Asian investors put faith in low-yielding bricks and mortar retailInvestors from south-east Asia paid $26m for a retail centre at the base of the Central Park precinct in Sydney.

Asian investors put faith in low-yielding bricks and mortar retail

Asian investors have seen value in bricks and mortar retail assets – even on yields as low as 4.1 per cent – after snapping up a Kathmandu-anchored retail centre on the edge of the Sydney CBD and a neighbourhood centre on Victoria’s Mornington Peninsula.

In the larger of the two deals, a private investor from South-East Asia picked up the DUO retail centre at the foot of the Central Park precinct in Chippendale on the city fringe for $26.1 million from Fortius Funds Management and SC Capital Partners.

Anchored by Kathmandu, Starbucks and six other tenants on a weighted average lease expiry of less than four years, the 1090 square metre centre sold on an initial passing yield of just under 5 per cent. Fully let, the centre will return 5.4 per cent.

Selling agents James Wilson and Harry Bui, of Colliers, said the expressions of interest campaign generated more than 120 inquiries from a diverse range of local and offshore buyer groups including institutional, private, and syndicate investors.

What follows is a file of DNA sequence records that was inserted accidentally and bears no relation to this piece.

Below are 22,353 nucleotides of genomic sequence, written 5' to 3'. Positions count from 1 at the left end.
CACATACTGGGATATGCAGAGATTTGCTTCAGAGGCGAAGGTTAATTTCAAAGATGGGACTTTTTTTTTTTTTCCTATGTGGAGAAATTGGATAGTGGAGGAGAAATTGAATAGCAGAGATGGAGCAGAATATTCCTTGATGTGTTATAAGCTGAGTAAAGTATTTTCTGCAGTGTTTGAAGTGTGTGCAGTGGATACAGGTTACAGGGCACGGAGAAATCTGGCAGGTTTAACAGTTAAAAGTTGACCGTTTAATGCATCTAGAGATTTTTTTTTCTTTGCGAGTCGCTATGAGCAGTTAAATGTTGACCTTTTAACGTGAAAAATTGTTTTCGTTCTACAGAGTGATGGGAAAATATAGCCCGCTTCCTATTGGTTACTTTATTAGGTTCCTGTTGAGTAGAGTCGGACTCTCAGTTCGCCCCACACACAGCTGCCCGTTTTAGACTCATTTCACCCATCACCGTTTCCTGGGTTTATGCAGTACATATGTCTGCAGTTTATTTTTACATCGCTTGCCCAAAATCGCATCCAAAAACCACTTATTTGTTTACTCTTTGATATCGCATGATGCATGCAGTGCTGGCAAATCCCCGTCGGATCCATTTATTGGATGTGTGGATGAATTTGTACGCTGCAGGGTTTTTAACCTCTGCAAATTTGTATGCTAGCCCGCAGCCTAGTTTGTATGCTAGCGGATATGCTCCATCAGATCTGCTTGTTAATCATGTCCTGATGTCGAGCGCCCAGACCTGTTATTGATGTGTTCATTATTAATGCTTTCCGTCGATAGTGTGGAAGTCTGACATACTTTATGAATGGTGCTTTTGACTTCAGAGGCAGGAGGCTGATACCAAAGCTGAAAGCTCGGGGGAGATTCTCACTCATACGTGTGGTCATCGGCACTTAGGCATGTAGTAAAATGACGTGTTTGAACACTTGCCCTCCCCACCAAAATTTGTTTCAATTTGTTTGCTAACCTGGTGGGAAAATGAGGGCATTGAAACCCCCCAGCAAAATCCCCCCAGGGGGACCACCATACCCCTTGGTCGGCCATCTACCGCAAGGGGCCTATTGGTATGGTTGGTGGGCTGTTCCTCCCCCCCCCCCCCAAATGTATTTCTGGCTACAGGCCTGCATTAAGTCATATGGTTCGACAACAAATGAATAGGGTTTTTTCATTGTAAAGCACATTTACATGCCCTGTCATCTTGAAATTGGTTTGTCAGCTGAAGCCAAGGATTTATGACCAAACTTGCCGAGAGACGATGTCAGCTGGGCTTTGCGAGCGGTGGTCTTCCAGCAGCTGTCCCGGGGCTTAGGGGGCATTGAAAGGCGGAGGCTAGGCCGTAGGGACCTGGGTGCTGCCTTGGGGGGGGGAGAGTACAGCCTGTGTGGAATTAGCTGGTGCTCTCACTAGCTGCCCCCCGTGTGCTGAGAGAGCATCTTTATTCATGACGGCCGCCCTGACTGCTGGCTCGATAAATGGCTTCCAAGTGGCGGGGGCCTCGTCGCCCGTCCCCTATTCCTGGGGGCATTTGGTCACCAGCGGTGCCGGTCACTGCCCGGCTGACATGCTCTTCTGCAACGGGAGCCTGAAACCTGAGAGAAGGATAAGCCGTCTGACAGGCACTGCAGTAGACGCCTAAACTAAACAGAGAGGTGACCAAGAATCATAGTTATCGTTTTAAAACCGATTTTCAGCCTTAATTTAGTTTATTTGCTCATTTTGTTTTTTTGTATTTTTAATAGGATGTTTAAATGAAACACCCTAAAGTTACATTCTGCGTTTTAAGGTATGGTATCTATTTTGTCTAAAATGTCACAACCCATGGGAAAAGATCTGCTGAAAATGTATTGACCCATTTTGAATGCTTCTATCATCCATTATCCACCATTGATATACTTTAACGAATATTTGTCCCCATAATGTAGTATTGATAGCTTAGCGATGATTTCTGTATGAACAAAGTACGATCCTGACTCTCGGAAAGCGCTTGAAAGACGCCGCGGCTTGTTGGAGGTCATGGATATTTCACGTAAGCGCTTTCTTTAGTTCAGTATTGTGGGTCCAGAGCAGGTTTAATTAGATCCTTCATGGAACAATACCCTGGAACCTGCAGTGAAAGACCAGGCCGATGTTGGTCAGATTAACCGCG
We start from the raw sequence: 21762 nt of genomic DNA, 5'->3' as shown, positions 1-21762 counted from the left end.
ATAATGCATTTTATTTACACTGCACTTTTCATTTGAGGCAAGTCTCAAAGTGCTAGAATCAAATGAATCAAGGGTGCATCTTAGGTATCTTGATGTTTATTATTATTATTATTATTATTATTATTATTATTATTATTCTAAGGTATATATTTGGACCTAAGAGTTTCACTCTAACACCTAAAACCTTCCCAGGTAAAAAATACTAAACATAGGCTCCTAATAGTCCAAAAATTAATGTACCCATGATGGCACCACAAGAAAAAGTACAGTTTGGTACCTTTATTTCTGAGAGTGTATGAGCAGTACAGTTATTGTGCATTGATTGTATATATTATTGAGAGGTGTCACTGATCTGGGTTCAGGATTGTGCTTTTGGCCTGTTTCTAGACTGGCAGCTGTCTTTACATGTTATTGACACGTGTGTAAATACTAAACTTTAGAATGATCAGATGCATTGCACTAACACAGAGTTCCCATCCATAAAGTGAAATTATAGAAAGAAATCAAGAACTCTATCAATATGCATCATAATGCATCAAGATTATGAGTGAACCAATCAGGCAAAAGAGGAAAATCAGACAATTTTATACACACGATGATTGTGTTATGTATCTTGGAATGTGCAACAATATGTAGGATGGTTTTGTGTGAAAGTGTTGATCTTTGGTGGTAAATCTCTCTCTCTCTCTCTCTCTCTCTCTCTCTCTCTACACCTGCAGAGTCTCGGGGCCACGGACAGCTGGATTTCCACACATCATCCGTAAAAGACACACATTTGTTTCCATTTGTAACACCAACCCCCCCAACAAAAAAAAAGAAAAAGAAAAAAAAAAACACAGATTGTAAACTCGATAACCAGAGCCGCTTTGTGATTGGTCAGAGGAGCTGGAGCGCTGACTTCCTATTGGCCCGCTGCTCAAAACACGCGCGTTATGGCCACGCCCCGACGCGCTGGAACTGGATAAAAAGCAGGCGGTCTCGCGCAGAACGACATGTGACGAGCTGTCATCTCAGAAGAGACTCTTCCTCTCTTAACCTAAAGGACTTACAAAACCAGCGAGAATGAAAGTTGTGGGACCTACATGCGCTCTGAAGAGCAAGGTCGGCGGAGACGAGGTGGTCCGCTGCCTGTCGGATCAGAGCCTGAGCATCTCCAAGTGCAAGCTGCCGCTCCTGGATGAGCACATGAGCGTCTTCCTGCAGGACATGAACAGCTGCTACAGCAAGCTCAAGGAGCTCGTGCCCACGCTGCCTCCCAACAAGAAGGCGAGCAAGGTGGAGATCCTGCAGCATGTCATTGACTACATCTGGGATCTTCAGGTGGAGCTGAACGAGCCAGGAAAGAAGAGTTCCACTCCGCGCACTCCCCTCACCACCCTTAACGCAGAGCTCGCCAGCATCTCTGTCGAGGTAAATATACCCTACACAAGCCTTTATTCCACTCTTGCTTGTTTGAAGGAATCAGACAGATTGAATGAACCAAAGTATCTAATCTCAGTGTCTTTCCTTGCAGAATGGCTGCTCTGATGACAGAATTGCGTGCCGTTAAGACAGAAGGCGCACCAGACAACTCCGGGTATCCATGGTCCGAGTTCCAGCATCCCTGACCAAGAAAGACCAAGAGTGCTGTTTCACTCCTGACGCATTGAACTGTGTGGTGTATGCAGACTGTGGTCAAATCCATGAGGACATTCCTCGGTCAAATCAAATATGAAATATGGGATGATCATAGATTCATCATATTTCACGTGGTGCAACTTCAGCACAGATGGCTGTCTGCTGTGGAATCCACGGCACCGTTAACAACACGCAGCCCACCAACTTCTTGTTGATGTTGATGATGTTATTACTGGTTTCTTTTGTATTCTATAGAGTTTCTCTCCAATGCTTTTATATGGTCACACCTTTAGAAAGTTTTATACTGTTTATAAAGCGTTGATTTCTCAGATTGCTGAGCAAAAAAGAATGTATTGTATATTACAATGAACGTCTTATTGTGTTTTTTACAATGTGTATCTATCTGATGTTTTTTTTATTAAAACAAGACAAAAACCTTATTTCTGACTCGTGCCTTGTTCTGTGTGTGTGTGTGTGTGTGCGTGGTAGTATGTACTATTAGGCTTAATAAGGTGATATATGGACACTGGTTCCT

Mr Wilson said the centre’s proximity to the CBD and the emerging Tech Central precinct were some of its key attractions for investors.

A long way down the coast at Bittern on the Mornington Peninsula, mainland Chinese investors struck the lowest yield yet – 4.08 per cent – for an IGA-anchored neighbourhood mall, after buying the Bitternfields Shopping Centre for about $12 million.

The centre, which last sold for $6.3 million in 2015, includes a small-format IGA Supermarket and 12 specialty shops about 82 kilometres from Melbourne CBD.

Its sale through JLL’s Tom Noonan, Stuart Taylor, MingXuan Li and Jarrod Herscu follows the successful auction sale last week of 16 retail shops to private investors on yields as low as 2 per cent – well below returns available for risk-free government bonds.

“The strong pricing achieved is an injection of confidence in the Melbourne retail investment market, and confirms that investors continue to bid aggressively for well-leased shopping centre assets,” Mr Taylor said.

Joining these Asian-based investors, a local investor saw good value in a 4.9 per cent return on the Tannum Central Shopping Centre near Gladstone on the Queensland coast, which sold for $18.5 million.

Built in 2004, the 4403sq m centre is anchored by a Coles supermarket with 14 specialty tenancies.

It was offered for sale Sydney-based fund manager Whistle Funds Management, which acquired it in 2011,

Selling agents Peter Tyson and Jon Tyson from Savills said it was a record low yield for regional Queensland.

Having also sold the Woolworths supermarket in Narrabri, NSW, as well as the Coles-anchored Highfields Plaza, near Toowoomba, on yields below 5 per cent, Whistle Funds Management managing director Andrew Vize said the group had “sought to capitalise on the current favourable market conditions”.

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